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TUCoPS :: Network Appliances :: cserve.htm

Lightwave Console 3200 telnetd firmware security weaknesses



Vulnerability

    Lightwave Console 3200 telnetd

Affected

    Lightwave Console 3200 telnetd

Description

    John  McInnes  found  following.   He's  been  testing a Lightwave
    ConsoleServer 3200 recently, and have come across some potentially
    dangerous security weaknesses with the firmware.

    To log in  to the unit,  you telnet to  the console server  on TCP
    port  23  for  regular  user  access,  or  5000  for  the   System
    Administrator.   When  you  initiate  a  telnet  session,  you are
    automatically dropped  to a  CLI, where  you can  type 'login'  to
    start an authenticated session.

    The  problems  that  John  has  discovered  are that the system is
    vulnerable  to  brute  force  style  password  attacks, and that a
    malicous user can glean a certain amount of information about  the
    unit and its enviroment without authentication of any kind.

    To be specific, when  telneting to the unit  on port 23 to  log in
    as a regular user, the connection is immediately accepted and  you
    are dropped to a "pre-login  prompt", where you must type  'login'
    to log in to the unit.

    After  an  unsuccessfull  login,  you  are  again  returned to the
    "pre-login  prompt"  where  you  can  again type 'login' and start
    over.

    There are no  delays associated with  a failed login  attempt, nor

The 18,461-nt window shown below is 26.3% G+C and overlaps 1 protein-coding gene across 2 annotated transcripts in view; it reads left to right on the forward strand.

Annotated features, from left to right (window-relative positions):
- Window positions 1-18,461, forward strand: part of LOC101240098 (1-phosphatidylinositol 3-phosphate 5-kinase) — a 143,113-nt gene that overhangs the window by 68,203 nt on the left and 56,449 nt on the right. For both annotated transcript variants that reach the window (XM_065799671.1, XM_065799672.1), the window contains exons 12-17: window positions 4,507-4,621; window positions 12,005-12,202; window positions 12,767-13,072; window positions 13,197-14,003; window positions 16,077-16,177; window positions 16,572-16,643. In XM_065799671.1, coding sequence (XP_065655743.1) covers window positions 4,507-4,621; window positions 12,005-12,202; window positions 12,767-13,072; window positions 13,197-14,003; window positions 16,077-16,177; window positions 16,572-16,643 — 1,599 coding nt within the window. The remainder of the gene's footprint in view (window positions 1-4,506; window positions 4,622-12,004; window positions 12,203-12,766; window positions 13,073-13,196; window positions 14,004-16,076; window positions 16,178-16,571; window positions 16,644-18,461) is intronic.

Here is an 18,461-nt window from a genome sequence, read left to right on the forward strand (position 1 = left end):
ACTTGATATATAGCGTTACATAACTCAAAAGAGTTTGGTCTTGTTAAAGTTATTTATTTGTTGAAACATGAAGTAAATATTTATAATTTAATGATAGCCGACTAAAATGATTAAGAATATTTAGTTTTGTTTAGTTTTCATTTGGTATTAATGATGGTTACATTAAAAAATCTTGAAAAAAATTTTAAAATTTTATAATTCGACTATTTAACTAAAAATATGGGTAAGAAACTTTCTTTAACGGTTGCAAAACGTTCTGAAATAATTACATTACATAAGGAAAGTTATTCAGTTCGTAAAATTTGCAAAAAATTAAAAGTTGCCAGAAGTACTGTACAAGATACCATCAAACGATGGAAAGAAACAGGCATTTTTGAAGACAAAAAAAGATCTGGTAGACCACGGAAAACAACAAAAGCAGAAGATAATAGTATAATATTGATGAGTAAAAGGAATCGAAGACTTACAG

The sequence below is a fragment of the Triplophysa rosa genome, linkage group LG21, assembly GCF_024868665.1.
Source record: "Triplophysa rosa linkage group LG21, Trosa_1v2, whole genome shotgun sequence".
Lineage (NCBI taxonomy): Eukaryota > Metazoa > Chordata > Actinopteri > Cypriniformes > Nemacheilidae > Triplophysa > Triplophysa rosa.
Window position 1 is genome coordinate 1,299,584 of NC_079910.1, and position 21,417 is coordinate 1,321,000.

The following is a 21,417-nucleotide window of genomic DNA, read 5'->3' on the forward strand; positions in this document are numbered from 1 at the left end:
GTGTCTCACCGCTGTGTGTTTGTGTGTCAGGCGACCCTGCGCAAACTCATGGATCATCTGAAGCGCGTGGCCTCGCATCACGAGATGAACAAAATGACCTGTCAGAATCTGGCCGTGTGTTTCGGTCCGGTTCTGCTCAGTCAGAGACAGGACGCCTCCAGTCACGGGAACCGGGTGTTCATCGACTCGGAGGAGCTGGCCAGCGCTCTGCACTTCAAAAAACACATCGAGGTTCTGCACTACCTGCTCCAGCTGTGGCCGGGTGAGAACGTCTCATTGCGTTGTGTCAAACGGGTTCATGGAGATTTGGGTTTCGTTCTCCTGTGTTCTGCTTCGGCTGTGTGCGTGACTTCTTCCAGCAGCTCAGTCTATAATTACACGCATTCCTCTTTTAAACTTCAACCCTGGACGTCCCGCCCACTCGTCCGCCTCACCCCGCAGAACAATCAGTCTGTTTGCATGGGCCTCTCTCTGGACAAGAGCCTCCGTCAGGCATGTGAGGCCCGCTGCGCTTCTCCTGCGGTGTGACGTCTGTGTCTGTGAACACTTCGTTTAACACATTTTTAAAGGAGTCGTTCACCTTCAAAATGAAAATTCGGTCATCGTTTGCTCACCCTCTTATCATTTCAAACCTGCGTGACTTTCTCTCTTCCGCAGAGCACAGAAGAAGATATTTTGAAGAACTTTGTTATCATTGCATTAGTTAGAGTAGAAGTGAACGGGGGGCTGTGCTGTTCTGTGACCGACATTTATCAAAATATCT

is the TCP connection even dropped to at least make brute  forcing
    the unit  a hassle  for a  malicious user.   A brute  force attack
    could  be  expediated  by  already  having  a list of usernames as
    described in next paragraph.

    John  has  discovered  with  the  ConsoleServer 3200 that when you
    telnet to the  unit's System Administrator  interface on TCP  port
    5000, you  can use  the inbuilt  CLI to  glean information  in the
    "pre-login mode":
    - What expansion cards are in the unit.
    - Who  is currently  logged into  the unit  (allowing a  malicious
      user to gather a list of users on the system).
    - What console's (serial ports)  have been configured (all of  the
      serial ports that have been configured have a name, commonly the
      hostname of the machine).
    - The status of the power supplies.
    - Ethernet interface configuration (MAC addr, gateway, netmask).

    When  you  make  three  incorrect  login  attempts  on  the System
    Administrator port, the TCP connection is closed, but it seems not
    logged anywhere as described above.

    This sort of  information leakage is  of great concern  to us, and
    the common belief that an unauthenticated user should not be  able
    to get any information at all out of a host.

    If a malicous user was able to brute force a login, then he or she
    could easily wreak havoc to any hosts or devices connected to  the
    unit, the scope of  which will be left  to the imagination of  the
    reader.

Solution

    Keep it away from any internet routable network.


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